Rice is the most Al tolerant plant species among the small-grain cereal crops (Foy, 1988). This high Al tolerance seems to be achieved by multiple genes that are involved in detoxification of Al, which are regulated by ART1 (Yamaji et al., 2009). Among the downstream genes regulated by ART1, three genes (STAR1, STAR2 and Nrat1) have been characterized by function. STAR1 and STAR2 encode an ATP-binding and a transmembrane domain, respectively, of a bacterial-type ABC transporter complex (Huang et al., 2009). The complex of STAR1–STAR2 transports UDP–glucose and is proposed to be involved in the modification of cell wall (Huang et al., 2009). In contrast, Nrat1 belongs to Nramp family and encodes a transporter for Al (Xia et al., 2010). Knockout of STAR1 and Nrat1 resulted in greater reduction in Al tolerance than that of OsFRDL4 (Huang et al., 2009; Xia et al., 2010; Figure 7), which indicated that the contribution of OsFRDL4 to rice Al tolerance is relatively small.
In conclusion, OsFRDL4 is an Al-inducible citrate transporter that is involved in the Al-induced citrate secretion in rice with distinct expression patterns and cell specificity of localization. OsFRDL4 is one of the components of high Al tolerance in rice.
Citrate transport assay in Xenopus oocytes
The open reading frame (ORF) of the OsFRDL4 cDNA fragment was amplified using the following primers: 5′-ATGGCGAGGAGTTCATCAGCT-3′ (forward) and 5′-TCATTTGCGAAGAAACTTCCACG-3′ (reverse). The fragment that contained the ORF was inserted into a Xenopus laevis oocyte expression vector, pXbG–ev1 (Preston et al., 1992). cRNA preparation, micro-injection into oocytes and citrate transport activity assay were performed as described previously (Yokosho et al., 2009).
For electrophysiological studies, the OsFRDL4 cRNA- or water-injected oocytes were incubated in the Modified Barth’s Saline (MBS) solution at 18°C. After a 2 days incubation, 50 nl of 25 mm sodium citrate was injected into the oocytes and then incubated for 0.5–2 h in ND96 buffer (also referred to as ‘High NaCl’) containing 0 or 100 μm Al at pH 4.5 (Furuichi et al., 2011). The net current across the oocyte membrane was measured using the two-electrode voltage clamp system with the amplifier (MEZ-7200 and CEZ-1200, Nihon Kohden, http://www.nihonkohden.co.jp/) at different membrane voltages. The electrical potential difference across the membrane was clamped from 0 mV to −120 mV.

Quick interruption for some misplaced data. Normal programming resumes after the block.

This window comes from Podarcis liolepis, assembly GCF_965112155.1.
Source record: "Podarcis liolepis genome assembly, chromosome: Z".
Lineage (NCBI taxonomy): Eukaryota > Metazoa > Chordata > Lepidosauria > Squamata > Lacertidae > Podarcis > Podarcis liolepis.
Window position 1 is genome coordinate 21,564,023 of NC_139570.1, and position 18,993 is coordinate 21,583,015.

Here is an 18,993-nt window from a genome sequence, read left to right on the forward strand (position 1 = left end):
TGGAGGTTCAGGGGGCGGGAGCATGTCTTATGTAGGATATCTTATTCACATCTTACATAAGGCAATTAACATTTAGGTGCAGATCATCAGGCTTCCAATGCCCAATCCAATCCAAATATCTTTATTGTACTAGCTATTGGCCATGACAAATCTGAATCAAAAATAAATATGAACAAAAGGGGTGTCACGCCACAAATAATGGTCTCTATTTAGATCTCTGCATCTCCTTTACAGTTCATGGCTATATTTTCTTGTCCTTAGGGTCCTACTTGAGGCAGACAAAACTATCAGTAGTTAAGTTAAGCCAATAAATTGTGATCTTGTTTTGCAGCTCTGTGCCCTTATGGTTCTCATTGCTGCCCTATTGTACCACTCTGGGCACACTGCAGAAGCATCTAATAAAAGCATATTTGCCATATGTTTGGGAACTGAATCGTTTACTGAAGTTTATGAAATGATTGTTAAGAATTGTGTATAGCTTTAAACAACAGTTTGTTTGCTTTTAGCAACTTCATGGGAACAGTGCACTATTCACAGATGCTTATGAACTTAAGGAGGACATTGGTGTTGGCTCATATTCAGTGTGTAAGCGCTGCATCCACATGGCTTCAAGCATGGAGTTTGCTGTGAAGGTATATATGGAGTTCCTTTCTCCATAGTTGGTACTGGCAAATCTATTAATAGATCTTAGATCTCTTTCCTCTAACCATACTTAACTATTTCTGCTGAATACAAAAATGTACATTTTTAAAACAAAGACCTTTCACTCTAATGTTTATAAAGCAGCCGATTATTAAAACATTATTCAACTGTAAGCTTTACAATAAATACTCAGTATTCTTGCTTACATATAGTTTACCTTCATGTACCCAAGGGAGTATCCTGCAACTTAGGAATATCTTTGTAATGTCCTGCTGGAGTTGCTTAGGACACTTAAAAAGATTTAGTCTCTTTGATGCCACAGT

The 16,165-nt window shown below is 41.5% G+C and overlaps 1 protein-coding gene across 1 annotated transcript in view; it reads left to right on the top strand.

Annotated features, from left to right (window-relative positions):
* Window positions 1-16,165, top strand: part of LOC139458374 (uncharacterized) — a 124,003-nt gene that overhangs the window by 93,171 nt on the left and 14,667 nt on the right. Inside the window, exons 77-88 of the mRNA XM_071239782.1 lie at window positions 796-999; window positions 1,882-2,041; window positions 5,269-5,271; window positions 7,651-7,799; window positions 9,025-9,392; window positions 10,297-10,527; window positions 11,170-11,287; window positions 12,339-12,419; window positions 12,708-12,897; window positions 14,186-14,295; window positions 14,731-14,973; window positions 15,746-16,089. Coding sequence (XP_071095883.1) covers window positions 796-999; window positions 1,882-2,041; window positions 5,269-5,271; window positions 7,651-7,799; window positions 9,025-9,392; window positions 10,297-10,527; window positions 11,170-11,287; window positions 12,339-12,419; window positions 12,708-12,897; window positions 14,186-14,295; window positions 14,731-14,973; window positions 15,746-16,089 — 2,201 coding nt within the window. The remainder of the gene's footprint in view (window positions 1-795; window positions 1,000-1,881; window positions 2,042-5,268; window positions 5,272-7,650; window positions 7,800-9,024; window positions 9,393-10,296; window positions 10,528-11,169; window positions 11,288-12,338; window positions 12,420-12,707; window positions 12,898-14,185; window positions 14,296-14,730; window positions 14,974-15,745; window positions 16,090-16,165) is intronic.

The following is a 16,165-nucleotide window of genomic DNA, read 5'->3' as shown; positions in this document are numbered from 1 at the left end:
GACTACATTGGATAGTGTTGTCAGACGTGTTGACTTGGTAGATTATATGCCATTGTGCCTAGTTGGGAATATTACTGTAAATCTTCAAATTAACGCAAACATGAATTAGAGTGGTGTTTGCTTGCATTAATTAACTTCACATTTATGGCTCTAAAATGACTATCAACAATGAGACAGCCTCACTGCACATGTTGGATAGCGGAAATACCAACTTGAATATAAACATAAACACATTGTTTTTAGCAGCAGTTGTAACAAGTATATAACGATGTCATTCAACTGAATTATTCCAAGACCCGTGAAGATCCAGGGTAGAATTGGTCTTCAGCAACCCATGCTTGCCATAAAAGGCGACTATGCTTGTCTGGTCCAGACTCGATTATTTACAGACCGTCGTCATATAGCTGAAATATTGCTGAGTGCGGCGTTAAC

Plant materials and growth conditions
Rice (Oryza sativa) (cvs. Nipponbare, Fukoku, Nagoyashiro, Mu Bang, Nepal 8, POKKARI, Kasalath and art1 mutant) was used. A Tos-17 insertion line (NF8537) for OsFRDL4 was provided by the Rice Genome Resource Center, which was developed by the Rice Genome Project of the National Institute of Agrobiological Sciences, Japan. The homozygous lines were screened by PCR using OsFRDL4 specific primers (5′-CAATGATGATCCCTGCACTG-3′ and 5′-GGATGCGGTAAGCAGAAAAA-3′). Seeds were soaked in water overnight at 25°C in the dark and then transferred to a net floating on a 0.5 mm CaCl2 solution. On day 7, seedlings were transferred to a 3.5-L plastic pot containing one-half-strength Kimura B solution and grown in a greenhouse at 22–25°C. After 10 days, the seedlings (five plants per pot) were transferred to a 1.2-L pot that contained freshly prepared nutrient solution. The nutrient solution contained the following macronutrients (mm): (NH4)2SO4 (0.18), MgSO4·7H2O (0.27), KNO3 (0.09), Ca(NO3)2·4H2O (0.18) and KH2PO4 (0.09), and the micronutrients (μm): Fe–EDTA (20), MnCl2·4H2O (0.5), H3BO3 (3), (NH4)6Mo7O24·4H2O (1), ZnSO4·7H2O (0.4) and CuSO4·5H2O (0.2). The pH of this solution was adjusted to 5.6 and the nutrient solution was renewed every 2 days. After 10–20 days further growth, the seedlings were used for root exudate collection. For xylem sap analysis, plants were cultured in one-half-strength Kimura B solution with 0.2 μm FeSO4. Each experiment was repeated at least three times with three replicates each.
RNA extraction and quantitative real-time RT-PCR
To examine the effect of Fe deficiency on the expression level, seedlings prepared as described above were cultured for 8 days in a nutrient solution with or without Fe and then the roots were harvested for RNA extraction. Root samples were also taken from the WT and art1 mutant after the seedlings were exposed to a 0.5 mm CaCl2 (pH4.5) solution that contained 50 μm Al for 0, 0.5, 1, 2 and 6 h. For spatial experiment, different root regions (0–1 cm and 1–2 cm) were sampled, respectively. Dose–responsive samples were taken from the roots exposed to 0, 10, 30 and 50 μm Al for 2 h. All samples were frozen immediately in liquid nitrogen and stored −80°C until use.
Total RNA was extracted using the RNeasy mini kit (Qiagen, http://www.qiagen.com/). One microgram of total RNA was used for first-strand cDNA synthesis using a SuperScript 2 kit (Invitrogen, http://www.invitrogen.com) and an oligo(dT)12–16 primer (Invitrogen, following the manufacturers instruction. The transcript levels of OsFRDL4, and Histone H3 (internal control) were determined by using SYBR premix ExTaq (Takara Bio Inc., http://www.takara-bio.com/) with the following primers: OsFRDL4, 5′-CGTCATCAGCACCATCCACAG-3′ (forward) and 5′-TCATTTGCGAAGAAACTTCCACG-3′ (reverse); Histone H3, 5′-AGTTTGGTCGCTCTCGATTTCG-3′ (forward) and 5′-TCAACAAGTTGACCACGTCACG-3′ (reverse). Expression data were normalized with the expression level of HistoneH3 by the ΔΔCt method.
Immunostaining of OsFRDL4 protein
The synthetic peptide C-CENADAAGGGGGDNGDH (positions 60–75 of OsFRDL4) was used to immunize rabbits to obtain antibodies against OsFRDL4. The roots exposed to a 0.5 mm CaCl2 solution with or without 50 μm Al (pH 4.5) for 6 h were used for immunostaining. Immunostaining was performed as described previously (Yamaji and Ma, 2007). Fluorescence from the secondary antibody (Alexa Fluor 555 goat anti-rabbit IgG; Molecular Probes, available from Invitrogen) was observed with a confocal laser scanning microscopy (LSM700; Carl Zeiss, http://www.zeiss.com/).